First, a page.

MMO growth after release in the post-WoW market

Whenever you debate a topic concerning MMOs, it’s a safe bet someone is going to bring up EVE and show you a counter-example to whatever you are trying to say. Impact PvP does not work: EVE. Complex economies are impossible in an MMO: EVE. Sci-Fi is not a profitable setting for an MMO: EVE. You must have a class-based game: EVE. And finally, and today’s topic, an MMO peaks and then slowly declines over time: EVE.

The problem with that last example is, up until recently, EVE was the ONLY example of a bad launch followed by noticeable and continued growth. I know Anarchy Online did it, but to such a lesser extent it’s hard to use it as another example. UO, EQ1, AC, DAoC, SWG, etc, all hit a peak and then declined. Expansions would renew interest, but never back to the original peak, and those past MMOs went into ‘cash cow’ mode with more limited support and updates.

LotRO had a very good launch, and at the time was considered a solid title. The problem was it was solid at doing what WoW was doing VERY well, PvE. The game never delivered on the hype of the LotR setting being a license to print money, and even LotRO’s own pre-release advertising of “join millions of players”, and shortly after launch was not considered a success. Yet with its recent expansion, LotRO by all accounts has grown and established its own spot in the MMO space, separating itself from WoW in both community and features. It’s not exactly EVE’s 5 years of growth, but it’s still a major MMO gaining players after its initial peak.

Titles like EQ2 and Vanguard have also seen renewed interest after disappointing launches, if not exactly LotRO or EVE growth.

As with the WoW tourist that now hit any new MMO, I believe WoW also contributes a second type of player; ones brought into MMO gaming by WoW, but who also go out and look into other titles. The difference between this group and the tourists is they ARE looking for something other than WoW, either having burned through WoW’s content or simply wanting something complex/different/not neon. The problem for the industry as a whole is that the tourists heavily outnumber the ‘potential MMOer’, yet those players are out there thanks to WoW. The other challenge is those recent WoW players go into other games expecting 5 years of MMO patching in a new game, and don’t tolerate crashing or bugs (despite coming from an MMO which had similar issues during its own launch). These unrealistic expectations no doubt help create more tourists than future fans.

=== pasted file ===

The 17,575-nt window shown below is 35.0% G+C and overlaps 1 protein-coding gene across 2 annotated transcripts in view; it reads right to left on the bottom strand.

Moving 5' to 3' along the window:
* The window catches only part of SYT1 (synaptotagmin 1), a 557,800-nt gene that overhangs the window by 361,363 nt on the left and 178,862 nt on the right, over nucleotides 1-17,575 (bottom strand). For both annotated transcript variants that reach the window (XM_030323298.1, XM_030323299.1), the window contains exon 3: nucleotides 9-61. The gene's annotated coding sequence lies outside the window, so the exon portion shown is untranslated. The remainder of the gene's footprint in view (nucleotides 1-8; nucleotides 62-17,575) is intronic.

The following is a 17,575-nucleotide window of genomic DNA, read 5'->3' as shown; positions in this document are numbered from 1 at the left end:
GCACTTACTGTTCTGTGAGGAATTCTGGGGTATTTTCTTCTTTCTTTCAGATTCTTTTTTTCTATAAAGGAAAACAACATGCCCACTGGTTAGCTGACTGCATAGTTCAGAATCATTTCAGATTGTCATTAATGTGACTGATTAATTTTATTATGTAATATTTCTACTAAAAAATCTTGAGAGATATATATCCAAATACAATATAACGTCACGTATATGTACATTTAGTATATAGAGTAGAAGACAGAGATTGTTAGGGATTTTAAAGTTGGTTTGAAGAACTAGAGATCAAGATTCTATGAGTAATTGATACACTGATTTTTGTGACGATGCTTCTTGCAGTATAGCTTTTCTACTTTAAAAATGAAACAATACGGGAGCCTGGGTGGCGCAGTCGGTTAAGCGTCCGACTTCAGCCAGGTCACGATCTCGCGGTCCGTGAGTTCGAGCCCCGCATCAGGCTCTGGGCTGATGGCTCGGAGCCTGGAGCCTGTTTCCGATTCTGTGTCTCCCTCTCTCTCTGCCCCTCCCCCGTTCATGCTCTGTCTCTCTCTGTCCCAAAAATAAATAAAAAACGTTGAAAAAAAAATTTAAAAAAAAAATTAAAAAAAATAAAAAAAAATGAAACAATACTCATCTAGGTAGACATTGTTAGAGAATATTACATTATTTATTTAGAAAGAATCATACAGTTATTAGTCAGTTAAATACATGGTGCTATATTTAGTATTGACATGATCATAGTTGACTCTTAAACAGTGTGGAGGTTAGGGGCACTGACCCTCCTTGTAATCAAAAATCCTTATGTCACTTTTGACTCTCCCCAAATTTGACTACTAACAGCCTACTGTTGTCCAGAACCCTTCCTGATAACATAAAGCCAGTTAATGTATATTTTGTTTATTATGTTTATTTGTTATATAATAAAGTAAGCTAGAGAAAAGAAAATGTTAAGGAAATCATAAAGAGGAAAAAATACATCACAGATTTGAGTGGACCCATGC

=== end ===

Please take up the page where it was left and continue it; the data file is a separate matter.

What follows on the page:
The long and short of it is that in the current market, we can expect a few things to happen with any new MMO. Pre-launch hype (both company and fan created) that ultimately won’t live up to expectations. A launch with both core fans and tourists, likely rougher thanks to the over-abundance of players. The ‘bitch and whine’ phase as tourists leave because magically MMO X was in fact, not WoW, stopping by the forums to post look-at-me “I quit” posts. They also take their guild/friends/cat with them, because they are ‘kind of a big deal’ and really influential. At this point two things can happen. Either your MMO goes the way of NCSoft and gets canned regardless of its inevitable potential, or goes the EVE/LotRO/EQ2 path and maintains its core player base, improves its game, and reaches its potential, which was never to be a WoW-killer but a profitable venture.

WAR is currently in the post-tourist phase. The attention-whores have made their ‘I quit’ posts, the forum trolls have moved on from the forums (mostly), and WAR is making its way towards its final potential. It’s not there yet, and even the most optimistic people know it’s a good 2-3 MAJOR patches away. Unless you just outright HATE PvP (and that’s cool), people can see that WAR has a solid base to build from. The engine works well for PvP, the classes are interesting, the setting/theme fits, etc. Lets hope EA sees it that way as well, and gives Mythic the time it needs to make the necessary changes and tweaks, rather than shut it down and waste a ton of potential.

About SynCaine

Former hardcore raider turned casual gamer.
This entry was posted in Dark Age of Camelot, DDO, EQ2, EVE Online, Lord of the Rings Online, MMO design, Ultima Online, Warhammer Online, World of Warcraft. Bookmark the permalink.

19 Responses to MMO growth after release in the post-WoW market

  1. Werit says:

    Time and the Internet do not get along. Sure Eve is good, but it is also 5 years old as you mentioned. It was not always this way.

  2. Thallian says:

    I totally hope it doesn’t get canned. The western world needs more pvp oriented fantasy MMO’s to be sure. At the same time, I wont play it since I’m tired of bugs/grinding/lack of plot/and stuff. I imagine though if the players stick with it enough it will pull through just fine.

  3. Jason says:

    Did you see the news about BoB alliance vanishing? Insider action destroyed the alliance framework, now their entire space is up for grabs. EvE may be old, but it’s not boring. Not that I’m going back for a while… I keep watching your posts on WAR and it temps me…

  4. syncaine says:

    Yea I saw the BoB news, crazy stuff. Another epic storyline in am MMO, far above anything else happening in the market. WoW might be expanding the market in terms of users, but EVE is certainly pushing the genre in terms of ideas and concepts.

  5. Einherjer says:

    That’s it… I’m definitely going WAR.
    Please ask EA for your commission, Syncaine, for this is mostly due to your posting.
    Hope i can find a box tomorrow.

  6. syncaine says:

    Go Destro on Monolith and join Casualties of WAR. Fun casual environment, and we might blog about you, haha.

  7. Nat says:

    How large to you actually think this WOW tourist population is?

    WAR sold 1.2 million copies (per EA Q3 quarterly report).

    WOW has what 5 million in NA and Europe. LotRO has around 350k subs by most estimations. EVE has 300k, EQ2 has 250k, AoC has 50k (maybe), EQ still has maybe 200k and there are many that I didn’t even list, DAoC, AC, SWG, Vanguard, PotBS, FFX1, Wizard 101 and so on.

    Now I think it is safe to say that not all of the 1.2 million people came to WAR from WOW. I’m sure all these games had players who checked it out, I bet there were a good number of people not playing a MMORPG at WAR’s launch that came to check it out (I was one of those).

    What percentage of that 1.2 do you think came from WOW?